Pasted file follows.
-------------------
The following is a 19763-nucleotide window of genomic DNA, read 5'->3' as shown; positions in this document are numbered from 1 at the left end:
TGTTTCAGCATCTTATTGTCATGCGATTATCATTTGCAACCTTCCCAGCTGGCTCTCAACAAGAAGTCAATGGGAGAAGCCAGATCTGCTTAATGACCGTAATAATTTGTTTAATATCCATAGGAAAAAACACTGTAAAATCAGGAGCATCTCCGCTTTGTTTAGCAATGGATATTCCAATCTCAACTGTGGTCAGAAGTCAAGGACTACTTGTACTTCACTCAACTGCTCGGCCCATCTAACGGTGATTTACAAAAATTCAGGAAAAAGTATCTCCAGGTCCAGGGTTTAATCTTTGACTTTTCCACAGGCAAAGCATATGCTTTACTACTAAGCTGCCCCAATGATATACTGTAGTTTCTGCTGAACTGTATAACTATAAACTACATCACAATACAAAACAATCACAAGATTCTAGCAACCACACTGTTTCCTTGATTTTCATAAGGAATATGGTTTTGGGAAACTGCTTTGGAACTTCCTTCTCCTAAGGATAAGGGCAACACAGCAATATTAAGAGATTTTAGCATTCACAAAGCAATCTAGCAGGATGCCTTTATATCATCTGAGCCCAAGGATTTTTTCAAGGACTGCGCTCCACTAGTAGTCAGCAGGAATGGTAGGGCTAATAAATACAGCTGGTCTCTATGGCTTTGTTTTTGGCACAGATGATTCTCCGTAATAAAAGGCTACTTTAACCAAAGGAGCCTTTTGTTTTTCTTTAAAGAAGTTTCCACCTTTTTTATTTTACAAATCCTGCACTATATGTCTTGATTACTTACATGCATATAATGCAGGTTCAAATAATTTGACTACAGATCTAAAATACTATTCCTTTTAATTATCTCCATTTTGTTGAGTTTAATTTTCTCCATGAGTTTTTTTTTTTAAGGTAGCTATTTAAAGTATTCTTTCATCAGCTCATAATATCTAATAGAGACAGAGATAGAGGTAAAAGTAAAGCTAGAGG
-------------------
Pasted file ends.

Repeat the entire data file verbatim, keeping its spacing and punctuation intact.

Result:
The following is a 19763-nucleotide window of genomic DNA, read 5'->3' as shown; positions in this document are numbered from 1 at the left end:
TGTTTCAGCATCTTATTGTCATGCGATTATCATTTGCAACCTTCCCAGCTGGCTCTCAACAAGAAGTCAATGGGAGAAGCCAGATCTGCTTAATGACCGTAATAATTTGTTTAATATCCATAGGAAAAAACACTGTAAAATCAGGAGCATCTCCGCTTTGTTTAGCAATGGATATTCCAATCTCAACTGTGGTCAGAAGTCAAGGACTACTTGTACTTCACTCAACTGCTCGGCCCATCTAACGGTGATTTACAAAAATTCAGGAAAAAGTATCTCCAGGTCCAGGGTTTAATCTTTGACTTTTCCACAGGCAAAGCATATGCTTTACTACTAAGCTGCCCCAATGATATACTGTAGTTTCTGCTGAACTGTATAACTATAAACTACATCACAATACAAAACAATCACAAGATTCTAGCAACCACACTGTTTCCTTGATTTTCATAAGGAATATGGTTTTGGGAAACTGCTTTGGAACTTCCTTCTCCTAAGGATAAGGGCAACACAGCAATATTAAGAGATTTTAGCATTCACAAAGCAATCTAGCAGGATGCCTTTATATCATCTGAGCCCAAGGATTTTTTCAAGGACTGCGCTCCACTAGTAGTCAGCAGGAATGGTAGGGCTAATAAATACAGCTGGTCTCTATGGCTTTGTTTTTGGCACAGATGATTCTCCGTAATAAAAGGCTACTTTAACCAAAGGAGCCTTTTGTTTTTCTTTAAAGAAGTTTCCACCTTTTTTATTTTACAAATCCTGCACTATATGTCTTGATTACTTACATGCATATAATGCAGGTTCAAATAATTTGACTACAGATCTAAAATACTATTCCTTTTAATTATCTCCATTTTGTTGAGTTTAATTTTCTCCATGAGTTTTTTTTTTTAAGGTAGCTATTTAAAGTATTCTTTCATCAGCTCATAATATCTAATAGAGACAGAGATAGAGGTAAAAGTAAAGCTAGAGG